New Mexico

Volunteer Q&A: Thomas Mayer

New Mexico volunteer finds a new way to use his science skills to benefit conservation.

Volunteering for The Nature Conservancy isn’t just about maintaining trails or counting birds.

Take 64-year-old Thomas Mayer, who in his retirement has mastered complex computer software to help us solve critical conservation challenges in New Mexico.
“Find out what the important problems are, and then make a plan for how you can contribute.”

-Thomas Mayer, New Mexico Volunteer

You’re a chemist by training, so how did you end up as a volunteer for the Conservancy in New Mexico after retirement?

Thomas Mayer:

I don’t enjoy golf.

Seriously, though, I worked in research and development on computer chip fabrication but always had a keen interest in maps.

About three years ago, I retired and wanted to contribute to conservation efforts. I figured I could use my computer skills to help and realized that learning Geographic Information Systems (GIS) would be a good way to do this.

I took classes at a local community college and completed an independent study project for the Conservancy.

It started out as a modest thing where I was thinking, ‘I’ll do some maps and see how it goes.’ But once I got familiar with the staff, and they realized I was a real scientist, they started asking for more complex work. Now I’ve done some really advanced GIS analyses.

What kinds of GIS mapping projects have you worked on?

Thomas Mayer:

I’ve analyzed the impact of wind energy development on prairie chicken habitat, and run statistical habitat models for endangered plants and animals in New Mexico, among others.

Do you see the Conservancy differently now that you’re part of the inner-workings of our science team?

Thomas Mayer:

I always appreciated the Conservancy’s science-based approach. What I didn’t realize was the breadth and depth and the collaborative spirit that exists in the organization.

You’re constantly expanding your capabilities by working with others. It’s an excellent way to do conservation—I think even more so now that I see it in action.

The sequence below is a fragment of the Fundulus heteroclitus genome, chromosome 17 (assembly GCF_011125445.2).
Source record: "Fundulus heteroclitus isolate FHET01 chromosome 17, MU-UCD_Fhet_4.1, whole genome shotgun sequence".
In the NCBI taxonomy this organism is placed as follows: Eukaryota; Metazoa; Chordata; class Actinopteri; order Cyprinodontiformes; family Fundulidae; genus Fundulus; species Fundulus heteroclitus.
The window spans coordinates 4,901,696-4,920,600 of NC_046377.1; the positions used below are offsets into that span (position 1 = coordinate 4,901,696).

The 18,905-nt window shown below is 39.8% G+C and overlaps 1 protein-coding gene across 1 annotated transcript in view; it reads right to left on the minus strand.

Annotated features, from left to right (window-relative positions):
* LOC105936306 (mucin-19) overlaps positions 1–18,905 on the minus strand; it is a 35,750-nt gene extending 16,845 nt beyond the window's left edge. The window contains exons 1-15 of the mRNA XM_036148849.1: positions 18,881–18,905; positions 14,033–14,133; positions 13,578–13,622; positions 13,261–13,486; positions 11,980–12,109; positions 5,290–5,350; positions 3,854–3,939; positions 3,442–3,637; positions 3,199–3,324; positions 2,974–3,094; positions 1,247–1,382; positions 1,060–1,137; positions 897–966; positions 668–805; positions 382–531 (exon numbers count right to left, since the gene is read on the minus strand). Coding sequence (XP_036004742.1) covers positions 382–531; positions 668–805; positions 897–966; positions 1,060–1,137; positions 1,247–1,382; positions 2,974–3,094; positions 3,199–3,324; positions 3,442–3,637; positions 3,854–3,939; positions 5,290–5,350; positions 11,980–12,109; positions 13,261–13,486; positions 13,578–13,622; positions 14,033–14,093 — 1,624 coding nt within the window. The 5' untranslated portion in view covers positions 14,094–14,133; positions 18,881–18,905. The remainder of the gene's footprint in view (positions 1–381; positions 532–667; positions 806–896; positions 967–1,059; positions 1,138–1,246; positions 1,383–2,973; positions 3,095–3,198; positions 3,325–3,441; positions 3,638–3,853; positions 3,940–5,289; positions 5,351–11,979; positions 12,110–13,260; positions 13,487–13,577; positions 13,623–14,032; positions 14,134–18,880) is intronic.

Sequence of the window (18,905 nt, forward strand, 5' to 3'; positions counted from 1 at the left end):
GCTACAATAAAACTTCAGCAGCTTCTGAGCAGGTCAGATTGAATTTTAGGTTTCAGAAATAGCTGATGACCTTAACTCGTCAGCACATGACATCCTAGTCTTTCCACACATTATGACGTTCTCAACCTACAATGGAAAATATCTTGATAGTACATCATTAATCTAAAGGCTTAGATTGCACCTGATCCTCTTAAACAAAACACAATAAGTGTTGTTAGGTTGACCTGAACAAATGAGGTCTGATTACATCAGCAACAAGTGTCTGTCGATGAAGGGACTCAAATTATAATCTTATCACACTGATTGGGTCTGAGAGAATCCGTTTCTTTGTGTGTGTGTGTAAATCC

In your opinion, why is GIS mapping increasingly important to conservation?

Thomas Mayer:

I didn’t realize the analytical power of GIS. Just making maps can only get you so far.

But being able to use this information to analyze the landscape with all the data you have available…GIS provides you with a way to integrate it all together. It’s a really powerful tool.

When you’re not in front of a computer, what ways do you enjoy nature in New Mexico?

Thomas Mayer:

My wife and I have been serious birders for about 20 years. South of Albuquerque you can see sandhill cranes flock by the thousands in the wintertime.

The spring and fall migration seasons are amazing here. Like on the Gila River in southwest New Mexico—anywhere there’s water you find birds.

What would you say to others interested in volunteering for the Conservancy?

Thomas Mayer:

For me, it’s about learning new skills and using the ones you have.

I think to be an effective volunteer you have to get to know how the organization works. Find out what the important problems are, and then make a plan for how you can contribute.

Longer-term commitments allow you and the organization to evaluate and develop your skills to make a real impact.

In the end, I’ve learned a whole lot more from the Conservancy than they’ve learned from me.

It’s been the best job I’ve ever had. And if I don’t show up, they can’t dock my pay!

>>Inspired? Find ways you can share your talents to benefit conservation in New Mexico.


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